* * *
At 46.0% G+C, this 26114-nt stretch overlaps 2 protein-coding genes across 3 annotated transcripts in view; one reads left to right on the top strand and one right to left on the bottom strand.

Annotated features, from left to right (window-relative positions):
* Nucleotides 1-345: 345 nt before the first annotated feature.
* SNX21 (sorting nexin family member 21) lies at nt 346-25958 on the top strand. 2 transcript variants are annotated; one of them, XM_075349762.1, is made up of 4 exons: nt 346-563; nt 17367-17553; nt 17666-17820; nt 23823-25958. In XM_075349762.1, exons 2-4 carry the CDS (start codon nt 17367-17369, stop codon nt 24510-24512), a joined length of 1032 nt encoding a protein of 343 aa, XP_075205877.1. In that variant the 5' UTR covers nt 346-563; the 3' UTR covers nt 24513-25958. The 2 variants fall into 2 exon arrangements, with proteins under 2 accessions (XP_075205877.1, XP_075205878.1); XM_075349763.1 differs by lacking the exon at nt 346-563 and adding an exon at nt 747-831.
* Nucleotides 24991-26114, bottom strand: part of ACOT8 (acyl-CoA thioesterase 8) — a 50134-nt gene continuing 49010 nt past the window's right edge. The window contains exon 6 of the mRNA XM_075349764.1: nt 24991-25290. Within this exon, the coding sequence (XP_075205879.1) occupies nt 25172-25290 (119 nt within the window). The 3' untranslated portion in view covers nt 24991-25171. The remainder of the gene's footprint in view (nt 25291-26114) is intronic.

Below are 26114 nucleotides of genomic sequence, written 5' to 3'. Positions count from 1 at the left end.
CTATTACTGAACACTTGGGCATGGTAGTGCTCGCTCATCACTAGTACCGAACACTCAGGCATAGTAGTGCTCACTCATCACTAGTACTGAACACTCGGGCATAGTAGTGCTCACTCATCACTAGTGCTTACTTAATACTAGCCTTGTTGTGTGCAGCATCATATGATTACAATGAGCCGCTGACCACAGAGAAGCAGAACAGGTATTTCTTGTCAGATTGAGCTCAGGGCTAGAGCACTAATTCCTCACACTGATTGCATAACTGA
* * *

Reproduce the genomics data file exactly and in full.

At 46.0% G+C, this 26114-nt stretch overlaps 2 protein-coding genes across 3 annotated transcripts in view; one reads left to right on the top strand and one right to left on the bottom strand.

Annotated features, from left to right (window-relative positions):
* Nucleotides 1-345: 345 nt before the first annotated feature.
* SNX21 (sorting nexin family member 21) lies at nt 346-25958 on the top strand. 2 transcript variants are annotated; one of them, XM_075349762.1, is made up of 4 exons: nt 346-563; nt 17367-17553; nt 17666-17820; nt 23823-25958. In XM_075349762.1, exons 2-4 carry the CDS (start codon nt 17367-17369, stop codon nt 24510-24512), a joined length of 1032 nt encoding a protein of 343 aa, XP_075205877.1. In that variant the 5' UTR covers nt 346-563; the 3' UTR covers nt 24513-25958. The 2 variants fall into 2 exon arrangements, with proteins under 2 accessions (XP_075205877.1, XP_075205878.1); XM_075349763.1 differs by lacking the exon at nt 346-563 and adding an exon at nt 747-831.
* Nucleotides 24991-26114, bottom strand: part of ACOT8 (acyl-CoA thioesterase 8) — a 50134-nt gene continuing 49010 nt past the window's right edge. The window contains exon 6 of the mRNA XM_075349764.1: nt 24991-25290. Within this exon, the coding sequence (XP_075205879.1) occupies nt 25172-25290 (119 nt within the window). The 3' untranslated portion in view covers nt 24991-25171. The remainder of the gene's footprint in view (nt 25291-26114) is intronic.

Below are 26114 nucleotides of genomic sequence, written 5' to 3'. Positions count from 1 at the left end.
CTATTACTGAACACTTGGGCATGGTAGTGCTCGCTCATCACTAGTACCGAACACTCAGGCATAGTAGTGCTCACTCATCACTAGTACTGAACACTCGGGCATAGTAGTGCTCACTCATCACTAGTGCTTACTTAATACTAGCCTTGTTGTGTGCAGCATCATATGATTACAATGAGCCGCTGACCACAGAGAAGCAGAACAGGTATTTCTTGTCAGATTGAGCTCAGGGCTAGAGCACTAATTCCTCACACTGATTGCATAACTGA